Who would have ever guessed that there’s a direct link between coffee and alligators?

Glasgow Middle School’s Talented Art students made the connection in November. Now they’re sharing this discovery with visitors to the Louisiana Art & Science Museum in the installation, “Brilliant Solutions.”

The installation takes a new look at the thousands of coffee stirrers sculptor Jonathan Brilliant used in his installation, “The Red Stick Piece,” last April. The North Carolina artist wove 50,000 seven-inch, rounded-end wooden stirring sticks into an abstract sculpture designed especially for the museum’s Soupcon Gallery.

A watch party took place in June when the museum dismantled the coffee stirrers, then donated them to Glasgow Middle School’s Talented Art Program. That’s when Geeta Dave’s creative cogs began turning.

Dave teaches art in Glasgow’s Talented Art Program, where she pulled together 41 students to create a new installation using the coffee stirrers.

“I believe in recycling, and once a year we do a recycling project,” Dave says.

This recycling effort was more personal than past projects as students were asked to weave coffee sticks into figures representing Baton Rouge’s landmarks, as well as its surrounding environment. This is why a large alligator descending on the Louisiana State Capitol dominates a wall in the Colonnade Gallery.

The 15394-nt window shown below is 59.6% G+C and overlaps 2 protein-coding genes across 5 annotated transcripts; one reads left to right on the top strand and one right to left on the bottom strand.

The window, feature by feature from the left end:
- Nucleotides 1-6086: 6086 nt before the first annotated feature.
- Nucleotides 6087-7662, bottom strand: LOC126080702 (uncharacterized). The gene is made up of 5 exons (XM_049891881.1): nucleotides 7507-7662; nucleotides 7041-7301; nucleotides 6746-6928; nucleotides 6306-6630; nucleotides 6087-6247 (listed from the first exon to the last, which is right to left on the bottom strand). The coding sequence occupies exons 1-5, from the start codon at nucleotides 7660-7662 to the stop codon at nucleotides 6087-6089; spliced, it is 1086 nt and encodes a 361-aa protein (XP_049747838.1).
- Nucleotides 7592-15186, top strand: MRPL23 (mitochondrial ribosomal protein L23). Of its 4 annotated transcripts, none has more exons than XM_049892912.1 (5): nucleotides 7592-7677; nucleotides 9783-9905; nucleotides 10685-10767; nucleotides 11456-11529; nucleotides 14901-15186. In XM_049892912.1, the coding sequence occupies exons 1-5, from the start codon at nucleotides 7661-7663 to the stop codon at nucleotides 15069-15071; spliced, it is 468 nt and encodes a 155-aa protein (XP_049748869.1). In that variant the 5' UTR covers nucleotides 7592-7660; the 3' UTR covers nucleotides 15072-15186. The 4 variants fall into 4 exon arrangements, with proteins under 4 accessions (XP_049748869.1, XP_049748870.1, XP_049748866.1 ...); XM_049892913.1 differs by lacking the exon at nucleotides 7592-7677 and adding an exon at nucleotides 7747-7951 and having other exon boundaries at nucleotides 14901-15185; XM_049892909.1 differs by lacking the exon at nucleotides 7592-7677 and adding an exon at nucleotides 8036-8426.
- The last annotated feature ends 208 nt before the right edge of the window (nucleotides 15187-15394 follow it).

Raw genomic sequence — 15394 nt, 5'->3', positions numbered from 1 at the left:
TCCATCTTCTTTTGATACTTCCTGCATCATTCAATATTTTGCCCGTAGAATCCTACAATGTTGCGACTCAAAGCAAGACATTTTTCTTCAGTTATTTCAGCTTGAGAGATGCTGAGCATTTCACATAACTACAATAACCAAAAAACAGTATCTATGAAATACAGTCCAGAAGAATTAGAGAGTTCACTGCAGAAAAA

This is the coffee-alligator connection, which gives way to dragonflies fluttering around Louisiana’s Old State Capitol and plastic spork bugs and lizards crawling around the Irene W. Pennington Planetarium. Look up at the snake crawling the length of the Colonnade Gallery ceiling — he has that coffee connection, too.

“These are all recycled sporks,” Dave says, sifting through a box installation day. “We asked the kids at school to throw their sporks into boxes for our project instead of throwing them away.”

The sporks — combination spoons and forks — were washed, then glued together to form Louisiana’s creepy crawlies. Sporks also form the snake’s head as it bursts through the wall near the planetarium, mouth open, teeth bared.

The Glasgow students putting the show together are excited about finally seeing it come together.

“We’ve been working on it since November, and we’ve all contributed to it together as a class,” says 14-year-old seventh grader Denise Verrett, who is joined by her twin sister, Desiree Verrett, in the installation.

Also working with them are eighth graders Dedunu Herath, 14, and Tasnia Monir, 13; and seventh grader Bing Guan, 13.

“We worked in groups,” Desiree Verrett says.

“And when class would end, the other class would come in and know where to begin,” Monir says.

Though Brilliant created his piece solely by weaving the coffee sticks, the Glasgow students had to glue their pieces in places.

And in the end, though there’s no real connection between coffee and alligators, the project taught the students something new about their surroundings.

“We learned how Baton Rouge is a mixture of nature and man-made landmarks, and how it’s something most people don’t notice,” Guan says. “We hope people will notice it now.”